We used to cover most food leftovers or simply wrap anything that would go in the fridge with the stretchy film. We would buy them by the roll, and we even had one that was 3000 ft long once because a friend of ours bought it for us thinking that was the size we wanted… it took us four years to finish it… not our proudest moment looking back, and thinking where this plastic is standing right now and how long it will be there for… Eeeek!
Fortunately, reality and awareness of the plastic problem that we, humans, have created, sunk in and our family decided to make some major changes to get rid of the plastic film use completely.
Going back to basics by storing food in glass containers was the first option we chose. Additionally and after doing a little research we found out about beeswax reusable food wrap, which is totally amazing and sustainable, as well as safe, and can be used exactly like plastic food wrap, but without the yucky plastic. The only downside to this amazing product: the price tag…
Now the DIYer in me could not resist the temptation of making her own beeswax wrap, soooo… I tried, and I can say I succeeded! The process was easy as can be, and the wrap worked like a charm! Now, just so you know, if I can do it, so can you! The good news is that you only need two items to make a large quantity of beeswax reusable food wrap: cute fabric (cotton or hemp) and beeswax (we have our own beehive so beeswax is easily available to us, but you can also purchase in craft stores or online). And that’s it! For a fraction of the price of the store-bought ones, you can get your own, personalized, homemade, reusable beeswax food wrap!
So if you are willing to make this change (I really hope you do… ) and if you are a little crafty (just a little…), check out the tutorial below.
Now if you prefer buying the wraps already made, I highly recommend the ones I first bought, but I have to warn you that the price is a little high… The brand is Etee and our family purchased a pack of 3 wraps two months ago ($18) and we are extremely satisfied with the products! Also, I went to Trader Joe’s this morning and was super (and pleasantly) surprised to see that they started selling some beeswax food wraps at a very cheap price ($8.99 for a set of three). I bought 2 sets but since I have not tried them yet, I can not say if I recommend them or not…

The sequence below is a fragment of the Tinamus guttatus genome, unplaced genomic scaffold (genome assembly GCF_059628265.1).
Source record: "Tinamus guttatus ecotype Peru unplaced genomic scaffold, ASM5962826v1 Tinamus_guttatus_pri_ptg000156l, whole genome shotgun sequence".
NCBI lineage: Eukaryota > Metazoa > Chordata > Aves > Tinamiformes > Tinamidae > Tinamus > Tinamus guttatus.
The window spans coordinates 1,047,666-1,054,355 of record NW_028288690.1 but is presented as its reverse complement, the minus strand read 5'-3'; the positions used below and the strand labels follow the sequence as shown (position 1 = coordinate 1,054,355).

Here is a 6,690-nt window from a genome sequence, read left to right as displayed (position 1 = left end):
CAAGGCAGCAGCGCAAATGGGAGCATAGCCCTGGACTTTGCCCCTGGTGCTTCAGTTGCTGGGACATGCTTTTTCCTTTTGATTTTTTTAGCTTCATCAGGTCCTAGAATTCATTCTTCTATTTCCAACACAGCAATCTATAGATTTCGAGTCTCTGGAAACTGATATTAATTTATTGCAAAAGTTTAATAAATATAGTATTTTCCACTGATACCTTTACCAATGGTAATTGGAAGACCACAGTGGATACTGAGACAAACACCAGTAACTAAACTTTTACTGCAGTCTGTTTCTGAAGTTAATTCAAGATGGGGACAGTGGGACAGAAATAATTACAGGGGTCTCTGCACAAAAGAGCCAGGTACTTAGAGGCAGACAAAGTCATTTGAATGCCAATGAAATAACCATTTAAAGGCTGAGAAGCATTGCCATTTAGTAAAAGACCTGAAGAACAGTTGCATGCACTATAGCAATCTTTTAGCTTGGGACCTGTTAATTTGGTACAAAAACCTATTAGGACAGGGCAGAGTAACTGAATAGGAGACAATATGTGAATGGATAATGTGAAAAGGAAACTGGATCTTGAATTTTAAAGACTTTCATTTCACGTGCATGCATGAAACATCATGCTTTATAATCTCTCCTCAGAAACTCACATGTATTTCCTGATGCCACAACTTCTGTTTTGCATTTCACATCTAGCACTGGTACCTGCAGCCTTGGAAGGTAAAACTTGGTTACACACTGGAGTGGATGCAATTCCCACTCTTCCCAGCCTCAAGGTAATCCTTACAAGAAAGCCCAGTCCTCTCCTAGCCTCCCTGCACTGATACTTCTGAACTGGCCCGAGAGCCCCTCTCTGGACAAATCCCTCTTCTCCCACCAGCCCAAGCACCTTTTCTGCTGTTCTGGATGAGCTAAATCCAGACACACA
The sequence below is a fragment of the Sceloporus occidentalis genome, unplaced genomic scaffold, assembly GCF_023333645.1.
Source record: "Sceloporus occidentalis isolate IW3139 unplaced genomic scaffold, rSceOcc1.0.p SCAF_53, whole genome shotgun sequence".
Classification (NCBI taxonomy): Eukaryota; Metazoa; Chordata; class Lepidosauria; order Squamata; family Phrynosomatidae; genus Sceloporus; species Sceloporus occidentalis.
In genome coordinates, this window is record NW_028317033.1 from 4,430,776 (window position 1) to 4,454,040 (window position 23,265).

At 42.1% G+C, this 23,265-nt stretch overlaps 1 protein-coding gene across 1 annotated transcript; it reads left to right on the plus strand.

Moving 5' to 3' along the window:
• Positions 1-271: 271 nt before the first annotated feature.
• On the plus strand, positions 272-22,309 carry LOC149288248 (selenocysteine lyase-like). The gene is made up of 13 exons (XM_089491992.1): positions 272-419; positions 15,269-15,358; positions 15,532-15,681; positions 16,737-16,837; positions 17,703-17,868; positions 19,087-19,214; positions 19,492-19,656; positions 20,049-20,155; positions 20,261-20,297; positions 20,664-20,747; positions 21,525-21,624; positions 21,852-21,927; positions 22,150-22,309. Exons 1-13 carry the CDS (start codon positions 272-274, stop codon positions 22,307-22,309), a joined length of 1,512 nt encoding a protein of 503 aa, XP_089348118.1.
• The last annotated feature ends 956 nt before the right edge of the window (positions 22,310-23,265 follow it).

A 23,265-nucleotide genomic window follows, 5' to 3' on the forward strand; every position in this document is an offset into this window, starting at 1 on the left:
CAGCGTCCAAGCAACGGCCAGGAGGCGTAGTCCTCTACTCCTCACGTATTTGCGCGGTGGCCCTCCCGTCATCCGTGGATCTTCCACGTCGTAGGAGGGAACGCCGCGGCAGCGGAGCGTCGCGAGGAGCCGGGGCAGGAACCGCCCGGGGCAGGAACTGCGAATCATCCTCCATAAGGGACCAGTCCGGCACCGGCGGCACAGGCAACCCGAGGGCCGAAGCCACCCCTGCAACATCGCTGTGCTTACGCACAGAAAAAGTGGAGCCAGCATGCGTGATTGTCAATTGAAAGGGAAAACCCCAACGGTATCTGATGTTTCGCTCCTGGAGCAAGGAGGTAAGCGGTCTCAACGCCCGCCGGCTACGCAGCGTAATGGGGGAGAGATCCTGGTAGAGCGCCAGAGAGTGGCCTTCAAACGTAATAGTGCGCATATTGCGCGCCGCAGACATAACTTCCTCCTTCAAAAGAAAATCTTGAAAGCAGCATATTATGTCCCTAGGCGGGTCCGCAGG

Beeswax Food Wrap DIY
What you need:
- Cotton or hemp fabric of your choice
- Beeswax in granules (You can buy it at your preferred craft store or here)
- A paint brush
- Pinking shears to cut the fabric and prevent fraying
- Preheat oven to 185°F (85°C)
- Cut your fabric in pieces of different sizes (make sure to cut some that will cover your biggest bowl)
- Line a cookie sheet with parchment paper and place a piece of pre-cut fabric on it
- Sprinkle the beeswax evenly on the fabric (very little is actually needed)
- Place the cookie sheet in the preheated oven and watch the beeswax melt (it only takes a few minutes…)
- Once the beeswax is completely melted, use the paintbrush to cover the beeswax evenly on the fabric, making sure the entire piece is coated
- Let it cool down
Your new beeswax food wrap is ready to use!
Cutting the fabric with pinking shears will prevent fraying
Make sure the beeswax pellets are evenly spread out on the fabric
Once the beeswax has melted, spread it evenly with the help of the paintbrush, to make sure the entire piece of fabric is coated
How to care for your beeswax food wrap:
Wash with mild soap and cold water (do NOT use hot water as it will melt the beeswax coating)
Do not wrap any raw meat or fish in your beeswax food wrap (since you can’t wash it with hot water, it is probably safer not to use it for this purpose…)
Depending on how often you use it, it will usually last a long time